Rising production expenses led several of India’s largest brands to increase prices.
Duncan’s Tea, the latest of several major producers reacting to higher commodity prices, increased its price 11 to 15 cents per kilogram. Tata Global Beverages is expected to institute a similar price hike. Hindustan Unilever Ltd. (HUL), Royal Girnar and Society Tea advised retailers of increases. Wagh Bakri Group will hold steady on price of its chai.
Indians drink 802 million kilos of tea annually, more than any other country. Consumption is rising and there is greater interest in value-added teas. The country supports 300 branded lines but most of the tea Indians drink (64% by volume) is unbranded, leading some to speculate consumers will switch back.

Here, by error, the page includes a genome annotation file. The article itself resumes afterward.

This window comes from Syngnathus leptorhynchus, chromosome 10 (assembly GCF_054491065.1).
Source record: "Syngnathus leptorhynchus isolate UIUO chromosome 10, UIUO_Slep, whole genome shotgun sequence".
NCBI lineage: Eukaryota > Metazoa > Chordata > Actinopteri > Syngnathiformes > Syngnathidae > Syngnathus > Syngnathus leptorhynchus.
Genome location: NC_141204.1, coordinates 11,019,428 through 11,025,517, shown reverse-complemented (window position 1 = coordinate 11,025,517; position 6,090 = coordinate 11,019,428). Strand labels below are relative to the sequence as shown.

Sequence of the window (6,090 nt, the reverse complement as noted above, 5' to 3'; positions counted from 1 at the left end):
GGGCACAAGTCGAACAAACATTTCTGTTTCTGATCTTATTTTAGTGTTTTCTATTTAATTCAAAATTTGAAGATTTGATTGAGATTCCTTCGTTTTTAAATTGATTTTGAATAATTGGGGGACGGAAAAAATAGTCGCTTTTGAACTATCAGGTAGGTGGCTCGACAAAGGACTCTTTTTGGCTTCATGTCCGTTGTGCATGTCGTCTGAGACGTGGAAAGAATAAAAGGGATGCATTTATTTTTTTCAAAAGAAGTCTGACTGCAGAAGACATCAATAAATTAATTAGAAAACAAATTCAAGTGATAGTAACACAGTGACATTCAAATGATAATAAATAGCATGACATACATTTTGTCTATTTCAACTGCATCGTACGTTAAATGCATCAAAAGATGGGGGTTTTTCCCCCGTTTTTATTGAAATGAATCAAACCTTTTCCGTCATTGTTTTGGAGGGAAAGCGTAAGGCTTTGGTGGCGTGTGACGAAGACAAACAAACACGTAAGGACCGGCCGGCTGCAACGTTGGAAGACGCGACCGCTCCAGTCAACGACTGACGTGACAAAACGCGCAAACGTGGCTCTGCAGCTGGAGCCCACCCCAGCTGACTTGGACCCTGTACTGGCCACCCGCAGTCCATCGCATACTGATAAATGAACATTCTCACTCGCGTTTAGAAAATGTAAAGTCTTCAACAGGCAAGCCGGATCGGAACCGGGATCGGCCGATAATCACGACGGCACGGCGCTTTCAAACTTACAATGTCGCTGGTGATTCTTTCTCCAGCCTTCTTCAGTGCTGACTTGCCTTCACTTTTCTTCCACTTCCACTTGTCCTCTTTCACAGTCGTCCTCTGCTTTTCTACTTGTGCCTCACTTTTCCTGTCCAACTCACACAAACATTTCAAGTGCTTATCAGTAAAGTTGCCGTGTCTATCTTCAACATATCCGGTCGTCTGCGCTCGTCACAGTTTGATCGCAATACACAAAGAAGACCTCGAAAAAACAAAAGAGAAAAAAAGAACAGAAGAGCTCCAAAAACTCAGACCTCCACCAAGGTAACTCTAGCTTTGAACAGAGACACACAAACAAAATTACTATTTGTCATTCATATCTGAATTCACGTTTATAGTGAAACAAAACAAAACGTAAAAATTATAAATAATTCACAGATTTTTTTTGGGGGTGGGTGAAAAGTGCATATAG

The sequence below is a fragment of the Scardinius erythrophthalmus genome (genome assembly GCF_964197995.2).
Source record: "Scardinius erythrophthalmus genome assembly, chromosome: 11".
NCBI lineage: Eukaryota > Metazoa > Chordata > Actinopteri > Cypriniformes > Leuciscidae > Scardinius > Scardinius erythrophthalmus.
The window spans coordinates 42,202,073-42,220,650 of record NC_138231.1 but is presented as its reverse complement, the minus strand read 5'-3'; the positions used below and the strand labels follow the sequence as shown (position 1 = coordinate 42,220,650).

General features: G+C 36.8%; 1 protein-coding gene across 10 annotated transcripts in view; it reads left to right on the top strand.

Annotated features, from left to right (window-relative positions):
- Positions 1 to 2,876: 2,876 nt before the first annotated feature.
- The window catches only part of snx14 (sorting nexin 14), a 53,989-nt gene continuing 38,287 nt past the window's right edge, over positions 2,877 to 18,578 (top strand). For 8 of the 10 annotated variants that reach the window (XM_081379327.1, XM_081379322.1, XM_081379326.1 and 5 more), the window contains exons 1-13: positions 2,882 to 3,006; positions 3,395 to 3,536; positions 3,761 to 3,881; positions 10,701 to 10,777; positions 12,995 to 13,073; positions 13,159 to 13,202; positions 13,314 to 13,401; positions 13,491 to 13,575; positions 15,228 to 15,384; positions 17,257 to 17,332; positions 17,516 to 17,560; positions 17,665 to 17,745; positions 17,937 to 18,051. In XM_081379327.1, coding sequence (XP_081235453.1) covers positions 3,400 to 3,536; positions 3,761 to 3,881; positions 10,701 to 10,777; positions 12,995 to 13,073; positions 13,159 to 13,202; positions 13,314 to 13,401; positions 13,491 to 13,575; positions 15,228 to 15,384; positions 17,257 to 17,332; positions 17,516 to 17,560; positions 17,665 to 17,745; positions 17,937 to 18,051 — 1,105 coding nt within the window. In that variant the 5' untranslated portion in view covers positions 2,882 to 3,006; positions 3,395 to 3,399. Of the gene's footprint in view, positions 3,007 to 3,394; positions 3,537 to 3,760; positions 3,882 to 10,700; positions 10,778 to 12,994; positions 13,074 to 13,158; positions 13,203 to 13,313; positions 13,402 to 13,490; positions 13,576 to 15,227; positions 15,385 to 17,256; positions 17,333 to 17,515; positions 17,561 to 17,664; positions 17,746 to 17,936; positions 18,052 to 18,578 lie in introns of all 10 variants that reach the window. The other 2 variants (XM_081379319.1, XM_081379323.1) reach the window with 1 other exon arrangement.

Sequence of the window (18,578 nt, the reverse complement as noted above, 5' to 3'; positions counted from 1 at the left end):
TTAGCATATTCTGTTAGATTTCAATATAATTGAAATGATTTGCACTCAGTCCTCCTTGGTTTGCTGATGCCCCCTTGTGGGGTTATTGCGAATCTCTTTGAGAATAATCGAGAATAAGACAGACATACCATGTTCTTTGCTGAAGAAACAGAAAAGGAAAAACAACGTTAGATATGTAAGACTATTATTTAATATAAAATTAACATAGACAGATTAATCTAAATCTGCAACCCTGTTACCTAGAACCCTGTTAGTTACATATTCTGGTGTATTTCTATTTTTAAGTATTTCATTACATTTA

Duncan’s Chief Operating Officer MC Appaiah told the Financial Expressof India to expect a second round of increases in July.
“Prices for teas from Assam to Bengal are up by about R15 to 20 (33 to 45 cents) per kg for the new season. "Consumption of tea has been growing by 3 percent annually but production is not keeping pace with consumption, thereby creating a large gap in demand-supply," he said.
Domestic production has declined in recent years as 30 percent of the nation’s tea trees are beyond their peak. Top prices on the export market encourage many producers to sell overseas. Drought in Africa has cut back tea production by 39 million kgs.
The Tea Board of India estimates a drop in production from 981 million kgs in 2008 to 979 million kgs in 2009 to 966 million kgs last year. Yields from the 2011 harvest appear good but production costs for labor have increased following negotiations in Assam, Darjeeling and southern Indian estates. Production costs are among the highest globally and productivity is low, falling from 1,844 kgs per hectare in 1998 to 1,655 kgs/ha.
Source: Financial Express